It’s my birthday. The earth has turned one more time around the sun. It’s 12:47 p.m. I have been running for two hours and 26 minutes. These are the only three pieces of information that I can glean from my top-of-the-range Scandinavian explorers watch. As I skitter and trip down an icy gully, my GPS appears to have lost touch with it’s brothers in the sky.

According to the watch, I am currently travelling at zero kilometres per hour. This is something the salesman promised me would never happen with the model that now weighs uselessly on my left wrist. In the strange way that the mind has of wandering during long runs, I wonder who pulled in the highest hourly rate. The genius who invented the watch. The advertising wizard who dreamed up the highly persuasive marketing campaign. The Indonesian child who assembled it. Or the bottom-feeding invertebrate who sold me the bloody thing. I don’t know, I don’t care, and it doesn’t make any difference, yet I harbour a secret urge to punch that salesman in the face, crack his teeth, put black rings around his eyes. Violent revenge strategies seem to be a coping mechanism for me at times of stress, and the run is definitely beginning to get a little stressful.

Now here’s a thing. My road marathon best is also two hours and 26 minutes. A journalist once asked me why I had chosen mountain running as a career. I replied that grew up Leicester, a ruined, charmless industrial city in the heart of England, and that I would much rather look at mountains than at tower blocks, car parks and shopping malls. Seeing mountains every day is now an important thing for me. Yet for a moment I want to be back on smooth tarmac roads following that perfect blue line. I long for the polluted air, the filthy streets, the famous landmarks and the ancient marvels of the European city where I ran my marathon, rather than the barren mountains of New Zealand’s North Island. I wish for these things because that would mean that the run would now be over and I could have a bath and take a nap.

In reality I am at one quarter distance on a clockwise circuit of the infamous Around Ruapehu Track. Or maybe it’s one third distance. I’m not sure. What I do know is it’s by far the easiest quarter or third. That’s the important thing. Because in mountain running, intuition and self-awareness are more important than the stop-watch or counting the miles. You can’t compare running on the roads to running in the mountains. It’s like trying to compare the McDonald’s Drive-In to hunting down and killing a wild animal, butchering it, and serving it up as a tasty meal.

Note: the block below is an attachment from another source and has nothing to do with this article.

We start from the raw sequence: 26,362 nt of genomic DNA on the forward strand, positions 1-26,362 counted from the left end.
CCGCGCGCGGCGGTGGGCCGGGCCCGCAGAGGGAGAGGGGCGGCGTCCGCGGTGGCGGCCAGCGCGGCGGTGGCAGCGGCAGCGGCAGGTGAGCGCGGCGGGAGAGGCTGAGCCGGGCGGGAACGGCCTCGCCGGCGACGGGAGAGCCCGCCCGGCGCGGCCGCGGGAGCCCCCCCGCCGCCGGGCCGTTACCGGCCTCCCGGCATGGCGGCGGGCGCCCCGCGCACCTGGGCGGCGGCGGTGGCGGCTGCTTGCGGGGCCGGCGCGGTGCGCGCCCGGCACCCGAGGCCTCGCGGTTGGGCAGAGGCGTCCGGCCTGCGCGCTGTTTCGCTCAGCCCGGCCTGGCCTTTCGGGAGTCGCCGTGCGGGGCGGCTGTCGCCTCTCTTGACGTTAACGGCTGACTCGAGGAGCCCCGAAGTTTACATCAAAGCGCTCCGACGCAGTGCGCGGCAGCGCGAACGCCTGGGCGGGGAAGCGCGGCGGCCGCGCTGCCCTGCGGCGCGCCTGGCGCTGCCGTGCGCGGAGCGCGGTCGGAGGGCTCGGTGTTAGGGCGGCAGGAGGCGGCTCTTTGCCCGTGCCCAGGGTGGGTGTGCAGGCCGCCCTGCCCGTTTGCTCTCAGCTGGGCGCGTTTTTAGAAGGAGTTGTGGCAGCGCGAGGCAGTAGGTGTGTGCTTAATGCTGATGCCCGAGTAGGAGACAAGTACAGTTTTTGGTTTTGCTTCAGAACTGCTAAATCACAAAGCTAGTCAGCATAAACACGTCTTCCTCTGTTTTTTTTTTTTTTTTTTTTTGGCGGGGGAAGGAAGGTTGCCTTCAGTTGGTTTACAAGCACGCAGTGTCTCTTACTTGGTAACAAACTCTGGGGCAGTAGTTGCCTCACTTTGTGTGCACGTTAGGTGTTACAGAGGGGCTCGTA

02:56:00

It’s raining. Which is weird, as there are no clouds, not even on the horizon. The wind has died down. The rain falls like a blanket, throwing up a richness from the earth I can taste. Then it stops. That’s another thing about this place. The weather. The weather in this part of the world is eternally insolent. It is either unbearably hot and windy for weeks on end, or it is wet and windy. When it rains it rains for five or six days and it is always a wintry rain and higher up on the mountain it snows and the trails assume all the main characteristics of streams and rivers. The winds are carniverous. The cold can be crippling. Today is hot and blowing a gale.

I am an exacting type of person. I don’t really begin to understand something unless I put down my thoughts in writing. Running aound Ruapehu began as something I had written in 2010. It began as a debate between two friends. My friend chewed tobacco, drank cheap beer, and set records for solo traverses of various mountains, deserts and canyons in America. I didn’t. I like to race people head-to-head. I like lining up, running hard, and beating people. It’s probably an ego thing.